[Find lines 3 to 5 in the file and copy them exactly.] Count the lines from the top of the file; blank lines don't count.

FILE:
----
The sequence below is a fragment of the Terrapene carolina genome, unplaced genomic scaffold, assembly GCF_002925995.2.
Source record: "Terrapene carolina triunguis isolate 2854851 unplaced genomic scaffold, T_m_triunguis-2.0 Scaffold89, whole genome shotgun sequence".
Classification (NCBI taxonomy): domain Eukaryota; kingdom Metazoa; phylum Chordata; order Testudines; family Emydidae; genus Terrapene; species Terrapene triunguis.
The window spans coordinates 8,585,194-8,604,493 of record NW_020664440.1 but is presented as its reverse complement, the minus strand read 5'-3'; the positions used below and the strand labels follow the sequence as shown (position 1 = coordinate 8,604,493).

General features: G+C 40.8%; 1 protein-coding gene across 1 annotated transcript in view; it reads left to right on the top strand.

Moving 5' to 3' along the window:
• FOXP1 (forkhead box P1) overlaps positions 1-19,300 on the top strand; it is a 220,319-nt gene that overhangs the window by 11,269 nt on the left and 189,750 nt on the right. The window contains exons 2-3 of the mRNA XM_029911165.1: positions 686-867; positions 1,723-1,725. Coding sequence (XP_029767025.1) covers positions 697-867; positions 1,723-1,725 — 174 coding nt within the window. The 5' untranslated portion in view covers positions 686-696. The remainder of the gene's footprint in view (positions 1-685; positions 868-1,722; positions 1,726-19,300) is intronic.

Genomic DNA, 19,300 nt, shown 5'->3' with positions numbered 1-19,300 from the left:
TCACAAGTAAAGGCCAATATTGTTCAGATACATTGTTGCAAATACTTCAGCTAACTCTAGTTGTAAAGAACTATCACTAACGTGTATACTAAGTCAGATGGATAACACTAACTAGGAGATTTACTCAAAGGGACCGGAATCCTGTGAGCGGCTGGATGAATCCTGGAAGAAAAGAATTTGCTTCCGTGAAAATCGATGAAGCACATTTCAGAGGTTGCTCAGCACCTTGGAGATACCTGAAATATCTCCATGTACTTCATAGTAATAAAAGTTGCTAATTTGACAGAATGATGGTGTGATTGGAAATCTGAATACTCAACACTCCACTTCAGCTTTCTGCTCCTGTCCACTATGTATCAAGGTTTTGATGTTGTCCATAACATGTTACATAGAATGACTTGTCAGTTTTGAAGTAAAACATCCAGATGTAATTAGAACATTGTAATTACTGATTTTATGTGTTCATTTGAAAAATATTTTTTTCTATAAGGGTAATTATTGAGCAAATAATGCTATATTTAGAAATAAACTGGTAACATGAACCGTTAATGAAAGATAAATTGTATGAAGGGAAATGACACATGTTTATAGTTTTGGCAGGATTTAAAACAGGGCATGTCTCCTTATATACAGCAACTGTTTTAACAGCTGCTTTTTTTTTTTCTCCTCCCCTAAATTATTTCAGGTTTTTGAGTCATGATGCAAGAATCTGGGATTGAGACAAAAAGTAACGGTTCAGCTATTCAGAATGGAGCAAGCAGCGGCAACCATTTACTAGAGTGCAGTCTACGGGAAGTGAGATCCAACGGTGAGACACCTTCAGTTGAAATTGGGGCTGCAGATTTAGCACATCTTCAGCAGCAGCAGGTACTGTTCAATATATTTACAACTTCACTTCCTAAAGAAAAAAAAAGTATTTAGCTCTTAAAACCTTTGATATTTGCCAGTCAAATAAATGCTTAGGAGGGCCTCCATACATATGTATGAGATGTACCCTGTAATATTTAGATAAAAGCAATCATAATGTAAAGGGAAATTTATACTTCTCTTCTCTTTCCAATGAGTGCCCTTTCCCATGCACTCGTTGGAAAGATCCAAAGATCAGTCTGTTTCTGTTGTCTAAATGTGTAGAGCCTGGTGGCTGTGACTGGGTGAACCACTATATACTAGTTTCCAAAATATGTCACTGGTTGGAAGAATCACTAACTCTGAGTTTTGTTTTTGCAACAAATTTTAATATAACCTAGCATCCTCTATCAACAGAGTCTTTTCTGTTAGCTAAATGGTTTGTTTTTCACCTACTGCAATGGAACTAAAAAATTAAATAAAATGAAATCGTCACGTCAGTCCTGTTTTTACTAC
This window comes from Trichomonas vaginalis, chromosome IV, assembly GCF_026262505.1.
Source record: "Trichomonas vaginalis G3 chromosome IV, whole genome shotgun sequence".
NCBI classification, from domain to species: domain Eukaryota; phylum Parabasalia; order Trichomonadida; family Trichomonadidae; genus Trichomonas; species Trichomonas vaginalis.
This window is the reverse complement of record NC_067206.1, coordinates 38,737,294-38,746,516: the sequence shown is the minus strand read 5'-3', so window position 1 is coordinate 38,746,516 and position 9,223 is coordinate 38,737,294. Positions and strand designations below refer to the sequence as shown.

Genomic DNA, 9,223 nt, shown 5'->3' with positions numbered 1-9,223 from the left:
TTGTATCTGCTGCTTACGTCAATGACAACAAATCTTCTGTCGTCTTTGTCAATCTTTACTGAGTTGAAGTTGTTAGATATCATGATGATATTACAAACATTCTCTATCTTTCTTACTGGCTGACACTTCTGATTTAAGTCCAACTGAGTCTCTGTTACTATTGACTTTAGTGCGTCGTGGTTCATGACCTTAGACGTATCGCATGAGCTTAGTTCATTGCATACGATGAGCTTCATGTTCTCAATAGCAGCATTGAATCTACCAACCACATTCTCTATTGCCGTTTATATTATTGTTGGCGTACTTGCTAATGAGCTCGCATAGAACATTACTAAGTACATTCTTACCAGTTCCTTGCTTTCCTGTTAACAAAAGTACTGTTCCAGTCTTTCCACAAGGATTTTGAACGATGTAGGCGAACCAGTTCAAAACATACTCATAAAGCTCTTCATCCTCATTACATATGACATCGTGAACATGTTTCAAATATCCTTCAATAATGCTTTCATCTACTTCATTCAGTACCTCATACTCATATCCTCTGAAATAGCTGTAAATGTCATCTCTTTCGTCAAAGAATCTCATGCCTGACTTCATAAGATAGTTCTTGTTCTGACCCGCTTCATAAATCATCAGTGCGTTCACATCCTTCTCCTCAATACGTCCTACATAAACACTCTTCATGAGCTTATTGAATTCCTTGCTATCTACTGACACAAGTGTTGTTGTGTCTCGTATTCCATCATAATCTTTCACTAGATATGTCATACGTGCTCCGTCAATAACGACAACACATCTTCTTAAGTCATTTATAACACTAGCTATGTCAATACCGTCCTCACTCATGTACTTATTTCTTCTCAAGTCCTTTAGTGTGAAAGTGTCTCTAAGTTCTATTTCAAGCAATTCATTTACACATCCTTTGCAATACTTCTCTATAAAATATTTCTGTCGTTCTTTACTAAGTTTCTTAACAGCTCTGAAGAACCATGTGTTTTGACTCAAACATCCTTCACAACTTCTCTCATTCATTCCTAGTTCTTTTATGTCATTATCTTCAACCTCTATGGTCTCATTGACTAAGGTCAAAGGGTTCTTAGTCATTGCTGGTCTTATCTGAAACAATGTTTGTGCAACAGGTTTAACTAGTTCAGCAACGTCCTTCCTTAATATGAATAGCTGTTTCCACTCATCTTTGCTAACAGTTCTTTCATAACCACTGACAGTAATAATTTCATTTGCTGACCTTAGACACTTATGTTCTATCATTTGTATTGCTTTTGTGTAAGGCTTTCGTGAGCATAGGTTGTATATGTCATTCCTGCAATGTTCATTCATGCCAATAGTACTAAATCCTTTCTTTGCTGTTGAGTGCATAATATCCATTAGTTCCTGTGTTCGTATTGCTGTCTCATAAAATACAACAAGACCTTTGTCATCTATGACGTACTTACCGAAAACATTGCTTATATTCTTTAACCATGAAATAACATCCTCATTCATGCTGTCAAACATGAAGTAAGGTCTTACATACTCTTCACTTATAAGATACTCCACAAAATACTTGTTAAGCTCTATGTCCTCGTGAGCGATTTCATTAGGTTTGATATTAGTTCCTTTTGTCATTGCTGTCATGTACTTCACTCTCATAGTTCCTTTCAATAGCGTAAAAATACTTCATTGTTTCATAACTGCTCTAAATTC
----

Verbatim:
Classification (NCBI taxonomy): domain Eukaryota; kingdom Metazoa; phylum Chordata; order Testudines; family Emydidae; genus Terrapene; species Terrapene triunguis.
The window spans coordinates 8,585,194-8,604,493 of record NW_020664440.1 but is presented as its reverse complement, the minus strand read 5'-3'; the positions used below and the strand labels follow the sequence as shown (position 1 = coordinate 8,604,493).

General features: G+C 40.8%; 1 protein-coding gene across 1 annotated transcript in view; it reads left to right on the top strand.